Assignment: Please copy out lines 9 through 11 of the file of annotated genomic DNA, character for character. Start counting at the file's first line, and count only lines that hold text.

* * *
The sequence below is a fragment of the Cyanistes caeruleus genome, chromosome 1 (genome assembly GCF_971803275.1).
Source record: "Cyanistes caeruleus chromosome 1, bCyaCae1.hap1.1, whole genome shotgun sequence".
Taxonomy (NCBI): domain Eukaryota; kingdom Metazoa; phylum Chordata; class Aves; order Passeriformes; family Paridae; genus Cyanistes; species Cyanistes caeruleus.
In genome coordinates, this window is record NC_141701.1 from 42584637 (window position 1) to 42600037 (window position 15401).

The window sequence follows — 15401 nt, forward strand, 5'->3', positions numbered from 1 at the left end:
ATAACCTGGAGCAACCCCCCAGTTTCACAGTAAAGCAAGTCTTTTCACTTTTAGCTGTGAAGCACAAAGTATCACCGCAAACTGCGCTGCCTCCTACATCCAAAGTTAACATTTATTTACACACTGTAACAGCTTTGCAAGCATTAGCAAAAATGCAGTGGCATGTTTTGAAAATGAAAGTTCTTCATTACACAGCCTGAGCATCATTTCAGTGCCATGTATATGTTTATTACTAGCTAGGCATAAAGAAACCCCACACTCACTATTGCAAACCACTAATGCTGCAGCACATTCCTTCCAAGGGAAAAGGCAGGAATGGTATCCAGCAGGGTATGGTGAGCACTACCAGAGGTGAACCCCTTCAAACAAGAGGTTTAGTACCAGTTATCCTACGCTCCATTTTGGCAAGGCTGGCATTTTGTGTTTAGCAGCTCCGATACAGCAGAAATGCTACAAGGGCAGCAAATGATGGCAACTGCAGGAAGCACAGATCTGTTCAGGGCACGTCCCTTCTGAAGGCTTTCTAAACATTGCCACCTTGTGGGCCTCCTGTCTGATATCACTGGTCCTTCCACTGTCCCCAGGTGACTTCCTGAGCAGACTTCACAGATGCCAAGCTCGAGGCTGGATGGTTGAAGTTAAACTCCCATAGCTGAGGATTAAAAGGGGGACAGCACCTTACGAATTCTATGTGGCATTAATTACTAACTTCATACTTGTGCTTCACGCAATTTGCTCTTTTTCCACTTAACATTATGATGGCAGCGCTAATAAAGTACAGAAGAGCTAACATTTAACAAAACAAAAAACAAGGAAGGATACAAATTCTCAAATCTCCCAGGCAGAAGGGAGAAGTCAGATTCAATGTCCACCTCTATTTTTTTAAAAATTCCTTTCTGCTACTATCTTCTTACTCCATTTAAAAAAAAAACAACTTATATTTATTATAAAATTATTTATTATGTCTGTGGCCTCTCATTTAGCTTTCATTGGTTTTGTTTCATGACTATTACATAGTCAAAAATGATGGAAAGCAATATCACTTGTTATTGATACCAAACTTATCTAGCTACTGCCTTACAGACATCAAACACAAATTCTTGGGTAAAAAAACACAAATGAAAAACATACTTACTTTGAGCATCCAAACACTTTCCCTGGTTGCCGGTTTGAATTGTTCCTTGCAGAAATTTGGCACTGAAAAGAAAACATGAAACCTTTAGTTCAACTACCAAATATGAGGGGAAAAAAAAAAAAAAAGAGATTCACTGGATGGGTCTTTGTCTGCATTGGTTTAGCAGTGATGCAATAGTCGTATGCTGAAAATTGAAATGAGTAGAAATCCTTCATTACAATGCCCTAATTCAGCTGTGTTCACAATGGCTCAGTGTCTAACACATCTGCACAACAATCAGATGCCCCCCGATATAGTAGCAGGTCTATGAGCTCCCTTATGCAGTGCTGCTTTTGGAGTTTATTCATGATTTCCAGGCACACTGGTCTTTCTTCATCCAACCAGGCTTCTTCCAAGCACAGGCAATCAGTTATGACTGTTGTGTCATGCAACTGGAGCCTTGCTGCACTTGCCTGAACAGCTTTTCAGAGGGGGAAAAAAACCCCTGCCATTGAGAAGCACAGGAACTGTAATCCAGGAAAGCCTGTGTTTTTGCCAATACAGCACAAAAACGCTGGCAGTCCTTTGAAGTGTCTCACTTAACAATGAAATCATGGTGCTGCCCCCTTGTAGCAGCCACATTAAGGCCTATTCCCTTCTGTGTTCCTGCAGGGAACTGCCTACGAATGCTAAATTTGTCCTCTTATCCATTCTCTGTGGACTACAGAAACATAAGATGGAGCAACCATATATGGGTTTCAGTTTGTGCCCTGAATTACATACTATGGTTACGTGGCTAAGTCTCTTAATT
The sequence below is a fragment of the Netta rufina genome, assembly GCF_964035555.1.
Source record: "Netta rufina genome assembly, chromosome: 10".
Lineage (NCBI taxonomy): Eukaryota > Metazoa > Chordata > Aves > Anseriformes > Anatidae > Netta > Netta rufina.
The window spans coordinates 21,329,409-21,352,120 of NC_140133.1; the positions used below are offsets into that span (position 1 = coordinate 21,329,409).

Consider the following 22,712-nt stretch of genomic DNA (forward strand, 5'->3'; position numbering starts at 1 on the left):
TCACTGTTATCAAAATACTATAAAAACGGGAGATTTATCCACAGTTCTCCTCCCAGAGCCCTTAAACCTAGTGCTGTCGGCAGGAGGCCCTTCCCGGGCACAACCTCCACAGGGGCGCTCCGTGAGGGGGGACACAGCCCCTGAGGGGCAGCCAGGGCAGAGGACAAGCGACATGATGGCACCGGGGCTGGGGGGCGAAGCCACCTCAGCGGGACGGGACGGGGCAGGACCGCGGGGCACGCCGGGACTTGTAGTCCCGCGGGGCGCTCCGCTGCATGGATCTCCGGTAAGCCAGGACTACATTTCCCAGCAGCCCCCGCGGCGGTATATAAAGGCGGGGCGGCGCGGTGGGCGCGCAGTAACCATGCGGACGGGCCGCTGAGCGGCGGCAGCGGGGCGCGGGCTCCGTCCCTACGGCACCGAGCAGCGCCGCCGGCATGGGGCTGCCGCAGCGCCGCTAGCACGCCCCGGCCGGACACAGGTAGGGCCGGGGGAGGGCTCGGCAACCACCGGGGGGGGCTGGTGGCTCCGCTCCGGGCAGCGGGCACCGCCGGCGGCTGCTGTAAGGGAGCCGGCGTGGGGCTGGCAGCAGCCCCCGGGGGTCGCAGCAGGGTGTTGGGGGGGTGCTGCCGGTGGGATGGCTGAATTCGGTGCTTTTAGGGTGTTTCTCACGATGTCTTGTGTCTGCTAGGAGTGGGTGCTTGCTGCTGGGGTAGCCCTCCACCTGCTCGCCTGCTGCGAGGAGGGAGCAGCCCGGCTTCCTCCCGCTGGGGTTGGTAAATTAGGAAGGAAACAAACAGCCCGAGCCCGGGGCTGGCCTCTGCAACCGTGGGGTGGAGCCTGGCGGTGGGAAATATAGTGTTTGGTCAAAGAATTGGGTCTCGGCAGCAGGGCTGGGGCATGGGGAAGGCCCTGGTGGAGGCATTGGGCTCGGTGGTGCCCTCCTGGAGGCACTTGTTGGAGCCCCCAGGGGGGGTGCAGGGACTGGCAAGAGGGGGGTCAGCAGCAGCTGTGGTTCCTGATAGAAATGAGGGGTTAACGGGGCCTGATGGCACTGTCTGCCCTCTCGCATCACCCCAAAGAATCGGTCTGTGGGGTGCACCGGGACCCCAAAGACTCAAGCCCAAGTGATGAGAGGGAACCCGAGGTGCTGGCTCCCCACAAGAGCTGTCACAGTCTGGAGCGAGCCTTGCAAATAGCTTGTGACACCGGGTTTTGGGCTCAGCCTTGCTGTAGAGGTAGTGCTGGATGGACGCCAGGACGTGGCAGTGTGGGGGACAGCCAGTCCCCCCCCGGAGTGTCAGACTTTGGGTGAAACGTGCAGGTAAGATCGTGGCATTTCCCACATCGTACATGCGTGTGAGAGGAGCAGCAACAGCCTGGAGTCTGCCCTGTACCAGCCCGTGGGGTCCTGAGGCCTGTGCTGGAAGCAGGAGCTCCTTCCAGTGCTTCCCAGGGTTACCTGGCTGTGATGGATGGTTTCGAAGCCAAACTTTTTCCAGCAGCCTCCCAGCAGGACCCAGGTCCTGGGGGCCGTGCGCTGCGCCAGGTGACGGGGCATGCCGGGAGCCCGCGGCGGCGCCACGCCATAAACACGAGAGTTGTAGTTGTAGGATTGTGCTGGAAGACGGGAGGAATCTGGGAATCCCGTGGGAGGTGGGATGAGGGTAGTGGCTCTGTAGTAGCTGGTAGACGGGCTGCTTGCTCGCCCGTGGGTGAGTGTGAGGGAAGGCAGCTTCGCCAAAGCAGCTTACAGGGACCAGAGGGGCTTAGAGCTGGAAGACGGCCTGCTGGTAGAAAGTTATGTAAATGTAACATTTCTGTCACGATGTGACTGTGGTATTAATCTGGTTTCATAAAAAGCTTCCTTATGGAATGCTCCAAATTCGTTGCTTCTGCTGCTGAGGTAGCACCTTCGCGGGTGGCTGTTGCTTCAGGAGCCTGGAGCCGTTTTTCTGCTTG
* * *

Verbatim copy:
Lineage (NCBI taxonomy): Eukaryota > Metazoa > Chordata > Aves > Anseriformes > Anatidae > Netta > Netta rufina.
The window spans coordinates 21,329,409-21,352,120 of NC_140133.1; the positions used below are offsets into that span (position 1 = coordinate 21,329,409).

Consider the following 22,712-nt stretch of genomic DNA (forward strand, 5'->3'; position numbering starts at 1 on the left):